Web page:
Online tutorial creates new country: Golan Heights

This past summer, I blogged about the fact that the Marin YMCA had created a brand new country called East Jerusalem.  That was foolish but, in terms of reach, relatively innocuous.  The Marin County Fair, while well attended, is not quite big enough to change the way people think.

But what about a company that freely offers myriad online tutorials that pop up at the top of any Go0gle or Bing search?  That might have an effect.

My son had to memorize the Middle Eastern countries for a geography class at school.  I searched for “interactive maps Middle East” and found myself here, at the Sheppard Software website, which promises to “make learning fun.”  It does, too.  My son was able, after a few minutes of play, to master the geography of Middle Eastern nations that had been bedeviling him for the last hour when he was just pouring over a piece of paper.

I cannot fault Sheppard for the quality of its work.  I was troubled, however, to learn about a couple of new countries in the Middle East.  If you look at the left sidebar on the linked page, you’ll see that it adds two countries:  the Palestinian Territories and the Golan Heights.  I can actually understand the impulse to create the Palestinian Territories, since those two places have independent governments, although neither is an officially recognized nation.

Sheppard’s creation of a nation-state called the Golan Heights, however, is utterly inexplicable.  Israel seized the Golan Heights in 1967.  The Heights are a lightly inhabited area, with the approximately 40,000 occupants on the Israeli side consisting primarily of Jews and Druze (who are not radically hostile to Israel).  What’s extremely important about the Heights is the fact that, as the name implies, they are a high ground overlooking northern Israel.  When Syria occupied those heights, it used them to turn northern Israeli towns into turkey shoots, with every resident, young and old, an easy target for even the most incompetent gunner. (John Kerry thought it would be a great idea to turn the Heights back over to Syria.)

The Heights are not currently a hot spot, although they are certainly yet another bone of contention between Israel and her genocidally inclined neighbors.  They do not house an angry, disaffected population; they are not a breeding ground for terrorists; and they are not even part of a demand from the Obama administration.  The people within the Heights are not pushing (or, at least, not pushing with the loudness and violence the Palestinians are) for sovereignty or for a re-alliance  with Syria.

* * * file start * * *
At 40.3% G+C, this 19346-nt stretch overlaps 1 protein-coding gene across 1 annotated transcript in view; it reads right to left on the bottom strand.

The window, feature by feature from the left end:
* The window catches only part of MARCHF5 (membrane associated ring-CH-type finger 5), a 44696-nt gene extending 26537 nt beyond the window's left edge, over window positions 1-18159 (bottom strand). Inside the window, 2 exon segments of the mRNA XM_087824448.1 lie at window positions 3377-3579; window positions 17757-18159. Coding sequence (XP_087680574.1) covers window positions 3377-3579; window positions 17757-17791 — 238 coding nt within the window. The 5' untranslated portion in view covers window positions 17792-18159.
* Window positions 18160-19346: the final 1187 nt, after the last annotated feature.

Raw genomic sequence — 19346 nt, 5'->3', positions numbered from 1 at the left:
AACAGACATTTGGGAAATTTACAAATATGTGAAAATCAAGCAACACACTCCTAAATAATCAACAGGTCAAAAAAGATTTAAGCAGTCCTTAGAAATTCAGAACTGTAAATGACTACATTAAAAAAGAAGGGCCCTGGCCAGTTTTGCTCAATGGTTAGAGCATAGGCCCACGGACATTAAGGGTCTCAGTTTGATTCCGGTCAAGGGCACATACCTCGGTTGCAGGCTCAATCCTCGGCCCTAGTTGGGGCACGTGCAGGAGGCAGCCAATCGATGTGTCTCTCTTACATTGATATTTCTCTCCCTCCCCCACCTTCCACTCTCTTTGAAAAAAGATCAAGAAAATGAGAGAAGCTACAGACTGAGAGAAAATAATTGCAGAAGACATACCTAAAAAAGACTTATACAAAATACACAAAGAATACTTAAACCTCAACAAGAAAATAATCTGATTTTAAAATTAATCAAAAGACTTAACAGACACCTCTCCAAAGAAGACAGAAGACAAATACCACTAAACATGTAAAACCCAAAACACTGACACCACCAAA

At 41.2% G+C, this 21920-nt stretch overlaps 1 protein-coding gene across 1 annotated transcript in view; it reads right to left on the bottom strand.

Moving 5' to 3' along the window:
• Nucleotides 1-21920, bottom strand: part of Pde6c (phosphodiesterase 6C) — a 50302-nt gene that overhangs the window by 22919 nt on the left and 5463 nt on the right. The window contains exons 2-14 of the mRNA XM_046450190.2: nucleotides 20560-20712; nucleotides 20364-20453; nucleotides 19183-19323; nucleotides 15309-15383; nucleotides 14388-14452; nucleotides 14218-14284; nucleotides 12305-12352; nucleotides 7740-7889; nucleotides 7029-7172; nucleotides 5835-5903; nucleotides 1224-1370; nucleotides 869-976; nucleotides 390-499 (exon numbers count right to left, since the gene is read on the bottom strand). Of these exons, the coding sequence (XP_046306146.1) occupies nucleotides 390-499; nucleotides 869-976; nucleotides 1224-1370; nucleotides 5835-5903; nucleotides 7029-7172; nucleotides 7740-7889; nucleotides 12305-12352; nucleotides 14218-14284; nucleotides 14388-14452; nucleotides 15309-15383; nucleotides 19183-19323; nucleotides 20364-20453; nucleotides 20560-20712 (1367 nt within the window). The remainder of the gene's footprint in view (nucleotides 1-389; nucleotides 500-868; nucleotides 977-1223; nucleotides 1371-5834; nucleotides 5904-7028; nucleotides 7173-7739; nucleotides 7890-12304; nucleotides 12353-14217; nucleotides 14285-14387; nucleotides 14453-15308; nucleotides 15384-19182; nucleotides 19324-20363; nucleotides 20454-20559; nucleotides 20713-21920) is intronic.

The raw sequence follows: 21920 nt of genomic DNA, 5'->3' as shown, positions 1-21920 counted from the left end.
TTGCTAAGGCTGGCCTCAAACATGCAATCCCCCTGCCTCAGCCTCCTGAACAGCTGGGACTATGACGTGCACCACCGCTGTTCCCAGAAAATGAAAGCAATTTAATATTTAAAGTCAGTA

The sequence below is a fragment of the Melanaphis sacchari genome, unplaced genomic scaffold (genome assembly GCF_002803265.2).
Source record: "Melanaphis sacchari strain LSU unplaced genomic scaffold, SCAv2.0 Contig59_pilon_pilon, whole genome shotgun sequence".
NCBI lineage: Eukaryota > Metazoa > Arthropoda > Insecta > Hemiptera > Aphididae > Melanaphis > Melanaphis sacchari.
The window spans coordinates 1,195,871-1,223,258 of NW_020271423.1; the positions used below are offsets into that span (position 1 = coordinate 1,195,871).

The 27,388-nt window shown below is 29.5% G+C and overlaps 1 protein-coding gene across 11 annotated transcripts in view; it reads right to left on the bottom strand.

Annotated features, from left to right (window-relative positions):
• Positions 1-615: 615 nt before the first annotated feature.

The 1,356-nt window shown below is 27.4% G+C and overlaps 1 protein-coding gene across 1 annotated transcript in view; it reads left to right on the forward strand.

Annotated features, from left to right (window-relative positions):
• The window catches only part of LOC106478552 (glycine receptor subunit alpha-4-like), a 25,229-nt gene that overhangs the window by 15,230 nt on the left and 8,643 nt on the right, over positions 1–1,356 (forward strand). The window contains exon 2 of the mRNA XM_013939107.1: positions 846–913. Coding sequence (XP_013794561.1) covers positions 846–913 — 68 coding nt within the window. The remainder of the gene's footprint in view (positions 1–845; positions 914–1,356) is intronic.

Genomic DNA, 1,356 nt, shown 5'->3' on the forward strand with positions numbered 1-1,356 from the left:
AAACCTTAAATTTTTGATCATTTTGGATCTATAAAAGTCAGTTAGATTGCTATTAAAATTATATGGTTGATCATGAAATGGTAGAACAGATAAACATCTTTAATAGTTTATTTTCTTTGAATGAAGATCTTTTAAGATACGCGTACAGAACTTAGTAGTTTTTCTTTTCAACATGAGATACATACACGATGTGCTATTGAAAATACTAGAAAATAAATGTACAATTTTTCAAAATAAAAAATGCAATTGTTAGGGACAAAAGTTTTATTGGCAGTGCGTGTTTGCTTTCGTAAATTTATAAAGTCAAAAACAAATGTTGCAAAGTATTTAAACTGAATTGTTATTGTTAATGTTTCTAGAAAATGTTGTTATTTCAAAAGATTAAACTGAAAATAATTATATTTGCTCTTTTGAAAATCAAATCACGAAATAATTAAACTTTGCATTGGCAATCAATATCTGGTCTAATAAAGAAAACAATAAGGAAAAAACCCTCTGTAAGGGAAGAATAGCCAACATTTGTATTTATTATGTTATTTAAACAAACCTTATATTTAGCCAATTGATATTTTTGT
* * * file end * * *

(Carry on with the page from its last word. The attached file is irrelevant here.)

None of these seems to matter to Sheppards, which has created a nation out of whole cloth, the nation of “Golan Heights.”  Even under the most optimistic anti-Israeli view, the best that the Golan Heights could be is Syria.  The only reason to include it in a map as the Sheppards people did is to score a political point against Israel.

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Comments

  1. says

    The detailed description of the territory fully acknowledges its disputed status.  Granted, the description appears to have some bias against Israel, but it certainly does not suggest that the Golan Heights is a country.

    True, in the game itself they refer to everything as “countries” but I’m not sure how else they could refer to them. Trying to separate true countries from disputed territories would over-complicate things I think.

  2. says

    You’re right, DQ, that if you actually click on the link, there is a narrative explaining the Golan Height’s disputed status.  But that’s not how the kids learn.  They go to the interactive maps, which purport to show all the countries in the region.  Their goal is to memorize names and locations, so they treat the Golan Heights as if it is a separate country.  That’s how they learn it.  Few, certainly at my son’s age, click through.

    The more honest way to have handled this would be to include in both the Israel and Syria narratives a separate statement about the Heights’ annexation and the dispute.  To treat the Heights as a free-standing nation, and then to hide a complicated description behind it, one that children won’t understand, is at best disingenuous.

  3. Spartacus says

    If nothing else, it’s a good, concrete opportunity for your son to learn about biased information.  Seeing your reaction to something that seemed authoritative is much more instructive than simply being admonished in an abstract way to weigh the accuracy of information presented to him.  One fact right or wrong is less important than how we collect and vet “facts” as we go through life.

  4. SADIE says

    The arbitrary decision to list the Golan Heights as a separate country is outrageous. I did not search the entire site for ‘disputed land’. Since the site gathers historical information or lack thereof from wikipedia, it’s already tainted and so will the minds of the students.

    Not once did I ever have to present a passport or identification traveling north in Israel. Isn’t this something you have to do when exiting one country and entering another.

    What is the capital of the Golan Heights?

    If I get an answer from the site, I’ll let you know. I emailed them already.

  5. SADIE says

    DQ – Dispute is a subjective term. Israelis (not the lefty types) don’t dispute that the Golan Heights are part of Israel. It’s not like the global king pins or Sheppard software came to the aid and assistance of Israel during any of her wars.
     
    Arab neighbors attacked, they lost, end of story.

  6. Gringo says

    I would give independence to the Golan Heights, if we could in return grant San Francisco independence and set up border controls that keep the San Franciscans confined to the City.  :)

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